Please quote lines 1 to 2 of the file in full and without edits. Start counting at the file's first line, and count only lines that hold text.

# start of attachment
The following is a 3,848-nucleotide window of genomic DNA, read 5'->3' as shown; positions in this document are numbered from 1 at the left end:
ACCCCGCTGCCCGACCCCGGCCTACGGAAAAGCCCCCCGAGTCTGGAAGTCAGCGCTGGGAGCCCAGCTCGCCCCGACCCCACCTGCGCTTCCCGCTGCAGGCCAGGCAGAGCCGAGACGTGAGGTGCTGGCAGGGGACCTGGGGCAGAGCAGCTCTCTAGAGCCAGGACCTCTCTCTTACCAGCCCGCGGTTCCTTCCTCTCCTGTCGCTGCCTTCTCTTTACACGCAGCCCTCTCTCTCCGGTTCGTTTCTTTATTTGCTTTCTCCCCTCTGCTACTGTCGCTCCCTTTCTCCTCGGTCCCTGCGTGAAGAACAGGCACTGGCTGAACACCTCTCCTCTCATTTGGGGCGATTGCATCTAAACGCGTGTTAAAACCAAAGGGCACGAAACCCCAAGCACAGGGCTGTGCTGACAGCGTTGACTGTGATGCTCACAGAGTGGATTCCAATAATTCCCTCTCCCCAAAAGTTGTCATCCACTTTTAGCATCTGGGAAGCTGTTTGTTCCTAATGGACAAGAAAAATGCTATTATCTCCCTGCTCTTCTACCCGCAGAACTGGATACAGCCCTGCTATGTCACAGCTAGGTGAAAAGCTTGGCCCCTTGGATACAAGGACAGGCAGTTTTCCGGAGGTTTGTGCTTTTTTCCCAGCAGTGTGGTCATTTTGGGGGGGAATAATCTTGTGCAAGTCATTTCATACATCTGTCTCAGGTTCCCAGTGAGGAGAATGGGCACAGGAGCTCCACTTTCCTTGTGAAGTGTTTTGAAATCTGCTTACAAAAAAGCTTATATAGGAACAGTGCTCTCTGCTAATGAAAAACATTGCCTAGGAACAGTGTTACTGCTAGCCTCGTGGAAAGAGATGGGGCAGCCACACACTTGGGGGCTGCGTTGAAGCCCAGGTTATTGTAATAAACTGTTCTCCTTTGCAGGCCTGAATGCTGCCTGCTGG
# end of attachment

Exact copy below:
The following is a 3,848-nucleotide window of genomic DNA, read 5'->3' as shown; positions in this document are numbered from 1 at the left end:
ACCCCGCTGCCCGACCCCGGCCTACGGAAAAGCCCCCCGAGTCTGGAAGTCAGCGCTGGGAGCCCAGCTCGCCCCGACCCCACCTGCGCTTCCCGCTGCAGGCCAGGCAGAGCCGAGACGTGAGGTGCTGGCAGGGGACCTGGGGCAGAGCAGCTCTCTAGAGCCAGGACCTCTCTCTTACCAGCCCGCGGTTCCTTCCTCTCCTGTCGCTGCCTTCTCTTTACACGCAGCCCTCTCTCTCCGGTTCGTTTCTTTATTTGCTTTCTCCCCTCTGCTACTGTCGCTCCCTTTCTCCTCGGTCCCTGCGTGAAGAACAGGCACTGGCTGAACACCTCTCCTCTCATTTGGGGCGATTGCATCTAAACGCGTGTTAAAACCAAAGGGCACGAAACCCCAAGCACAGGGCTGTGCTGACAGCGTTGACTGTGATGCTCACAGAGTGGATTCCAATAATTCCCTCTCCCCAAAAGTTGTCATCCACTTTTAGCATCTGGGAAGCTGTTTGTTCCTAATGGACAAGAAAAATGCTATTATCTCCCTGCTCTTCTACCCGCAGAACTGGATACAGCCCTGCTATGTCACAGCTAGGTGAAAAGCTTGGCCCCTTGGATACAAGGACAGGCAGTTTTCCGGAGGTTTGTGCTTTTTTCCCAGCAGTGTGGTCATTTTGGGGGGGAATAATCTTGTGCAAGTCATTTCATACATCTGTCTCAGGTTCCCAGTGAGGAGAATGGGCACAGGAGCTCCACTTTCCTTGTGAAGTGTTTTGAAATCTGCTTACAAAAAAGCTTATATAGGAACAGTGCTCTCTGCTAATGAAAAACATTGCCTAGGAACAGTGTTACTGCTAGCCTCGTGGAAAGAGATGGGGCAGCCACACACTTGGGGGCTGCGTTGAAGCCCAGGTTATTGTAATAAACTGTTCTCCTTTGCAGGCCTGAATGCTGCCTGCTGG